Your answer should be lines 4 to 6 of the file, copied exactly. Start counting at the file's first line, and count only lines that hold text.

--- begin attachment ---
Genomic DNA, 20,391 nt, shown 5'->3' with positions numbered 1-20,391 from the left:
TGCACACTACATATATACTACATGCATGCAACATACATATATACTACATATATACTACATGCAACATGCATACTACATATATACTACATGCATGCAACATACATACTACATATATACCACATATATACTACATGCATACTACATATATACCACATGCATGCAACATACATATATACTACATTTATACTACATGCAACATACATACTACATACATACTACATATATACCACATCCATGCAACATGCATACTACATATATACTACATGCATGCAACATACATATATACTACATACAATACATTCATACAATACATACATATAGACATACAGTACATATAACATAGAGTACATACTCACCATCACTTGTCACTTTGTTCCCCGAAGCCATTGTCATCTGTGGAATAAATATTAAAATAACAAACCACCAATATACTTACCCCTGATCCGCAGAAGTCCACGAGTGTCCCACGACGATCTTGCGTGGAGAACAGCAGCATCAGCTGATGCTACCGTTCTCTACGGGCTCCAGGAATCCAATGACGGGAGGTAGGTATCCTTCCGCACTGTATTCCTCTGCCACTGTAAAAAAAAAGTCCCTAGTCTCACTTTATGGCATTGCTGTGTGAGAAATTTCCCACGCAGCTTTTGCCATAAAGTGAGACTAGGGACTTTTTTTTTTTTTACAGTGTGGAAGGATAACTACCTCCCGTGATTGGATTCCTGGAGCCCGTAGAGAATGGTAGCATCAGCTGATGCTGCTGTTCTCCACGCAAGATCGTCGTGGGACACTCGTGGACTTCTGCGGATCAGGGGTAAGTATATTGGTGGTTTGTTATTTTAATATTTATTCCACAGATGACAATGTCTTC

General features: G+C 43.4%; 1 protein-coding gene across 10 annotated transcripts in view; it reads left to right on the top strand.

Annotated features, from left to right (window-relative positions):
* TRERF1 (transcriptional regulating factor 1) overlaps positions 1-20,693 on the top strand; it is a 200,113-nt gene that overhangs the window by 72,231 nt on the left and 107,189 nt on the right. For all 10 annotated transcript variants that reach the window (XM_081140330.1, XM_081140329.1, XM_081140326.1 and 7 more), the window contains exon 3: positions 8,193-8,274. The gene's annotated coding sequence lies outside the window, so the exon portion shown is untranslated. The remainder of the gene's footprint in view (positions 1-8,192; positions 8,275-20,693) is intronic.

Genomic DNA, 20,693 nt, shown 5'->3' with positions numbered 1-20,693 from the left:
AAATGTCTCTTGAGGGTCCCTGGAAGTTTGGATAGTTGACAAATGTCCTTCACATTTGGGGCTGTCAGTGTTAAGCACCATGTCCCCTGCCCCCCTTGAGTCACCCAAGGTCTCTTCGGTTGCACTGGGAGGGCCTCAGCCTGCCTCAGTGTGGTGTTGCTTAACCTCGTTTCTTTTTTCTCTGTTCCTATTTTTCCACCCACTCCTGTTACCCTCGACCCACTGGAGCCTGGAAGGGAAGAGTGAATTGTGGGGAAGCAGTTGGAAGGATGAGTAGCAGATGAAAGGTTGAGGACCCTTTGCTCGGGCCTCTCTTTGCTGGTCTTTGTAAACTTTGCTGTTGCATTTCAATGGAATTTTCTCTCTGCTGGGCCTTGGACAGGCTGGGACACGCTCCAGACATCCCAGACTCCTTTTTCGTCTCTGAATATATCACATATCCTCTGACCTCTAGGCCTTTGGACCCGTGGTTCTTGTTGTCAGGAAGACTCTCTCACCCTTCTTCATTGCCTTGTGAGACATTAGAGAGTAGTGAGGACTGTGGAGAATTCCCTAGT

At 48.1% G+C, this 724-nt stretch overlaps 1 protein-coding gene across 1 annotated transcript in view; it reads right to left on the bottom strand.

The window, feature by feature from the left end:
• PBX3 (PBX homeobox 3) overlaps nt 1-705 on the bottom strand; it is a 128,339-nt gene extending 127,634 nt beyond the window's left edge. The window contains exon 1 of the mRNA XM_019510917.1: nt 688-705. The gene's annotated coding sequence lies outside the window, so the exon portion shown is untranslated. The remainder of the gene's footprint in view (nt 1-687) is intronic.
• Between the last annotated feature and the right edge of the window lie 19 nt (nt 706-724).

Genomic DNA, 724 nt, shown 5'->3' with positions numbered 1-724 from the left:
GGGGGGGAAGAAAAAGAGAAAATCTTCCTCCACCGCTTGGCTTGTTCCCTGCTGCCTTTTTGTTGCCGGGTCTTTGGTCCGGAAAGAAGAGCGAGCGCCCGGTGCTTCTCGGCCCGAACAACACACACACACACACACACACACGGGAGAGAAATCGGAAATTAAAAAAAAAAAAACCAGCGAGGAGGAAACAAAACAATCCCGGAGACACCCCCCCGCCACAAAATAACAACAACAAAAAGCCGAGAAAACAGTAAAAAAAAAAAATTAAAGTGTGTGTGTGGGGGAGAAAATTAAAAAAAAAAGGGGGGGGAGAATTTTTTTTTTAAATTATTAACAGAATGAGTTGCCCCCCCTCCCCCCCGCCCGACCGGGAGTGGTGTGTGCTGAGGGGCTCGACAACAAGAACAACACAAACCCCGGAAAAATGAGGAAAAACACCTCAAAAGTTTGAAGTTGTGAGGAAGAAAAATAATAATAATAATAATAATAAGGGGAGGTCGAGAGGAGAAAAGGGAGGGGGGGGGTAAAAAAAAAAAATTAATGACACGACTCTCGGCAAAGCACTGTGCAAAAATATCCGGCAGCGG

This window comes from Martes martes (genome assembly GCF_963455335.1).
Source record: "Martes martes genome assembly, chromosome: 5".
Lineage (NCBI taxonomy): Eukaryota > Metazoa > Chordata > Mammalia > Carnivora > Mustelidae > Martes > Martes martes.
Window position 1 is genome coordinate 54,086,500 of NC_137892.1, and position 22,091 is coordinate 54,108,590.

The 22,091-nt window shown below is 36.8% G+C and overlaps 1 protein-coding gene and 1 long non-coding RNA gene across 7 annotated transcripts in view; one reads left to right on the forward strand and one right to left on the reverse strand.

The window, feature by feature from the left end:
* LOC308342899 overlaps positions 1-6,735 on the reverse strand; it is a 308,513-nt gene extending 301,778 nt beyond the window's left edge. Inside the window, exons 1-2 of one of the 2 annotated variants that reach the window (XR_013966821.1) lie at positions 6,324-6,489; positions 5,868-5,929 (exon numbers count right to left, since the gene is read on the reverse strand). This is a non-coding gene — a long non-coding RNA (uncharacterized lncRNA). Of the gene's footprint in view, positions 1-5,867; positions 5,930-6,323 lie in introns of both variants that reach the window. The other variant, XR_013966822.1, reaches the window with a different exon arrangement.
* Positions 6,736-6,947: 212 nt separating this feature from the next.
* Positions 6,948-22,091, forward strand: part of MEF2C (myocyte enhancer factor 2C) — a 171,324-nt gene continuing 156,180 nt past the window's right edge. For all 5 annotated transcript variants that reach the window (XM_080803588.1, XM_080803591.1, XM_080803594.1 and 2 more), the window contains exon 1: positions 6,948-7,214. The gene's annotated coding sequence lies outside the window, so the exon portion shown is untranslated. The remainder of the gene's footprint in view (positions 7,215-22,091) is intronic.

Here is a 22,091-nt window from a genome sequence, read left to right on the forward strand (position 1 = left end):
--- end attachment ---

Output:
Annotated features, from left to right (window-relative positions):
* TRERF1 (transcriptional regulating factor 1) overlaps positions 1-20,693 on the top strand; it is a 200,113-nt gene that overhangs the window by 72,231 nt on the left and 107,189 nt on the right. For all 10 annotated transcript variants that reach the window (XM_081140330.1, XM_081140329.1, XM_081140326.1 and 7 more), the window contains exon 3: positions 8,193-8,274. The gene's annotated coding sequence lies outside the window, so the exon portion shown is untranslated. The remainder of the gene's footprint in view (positions 1-8,192; positions 8,275-20,693) is intronic.

Genomic DNA, 20,693 nt, shown 5'->3' with positions numbered 1-20,693 from the left: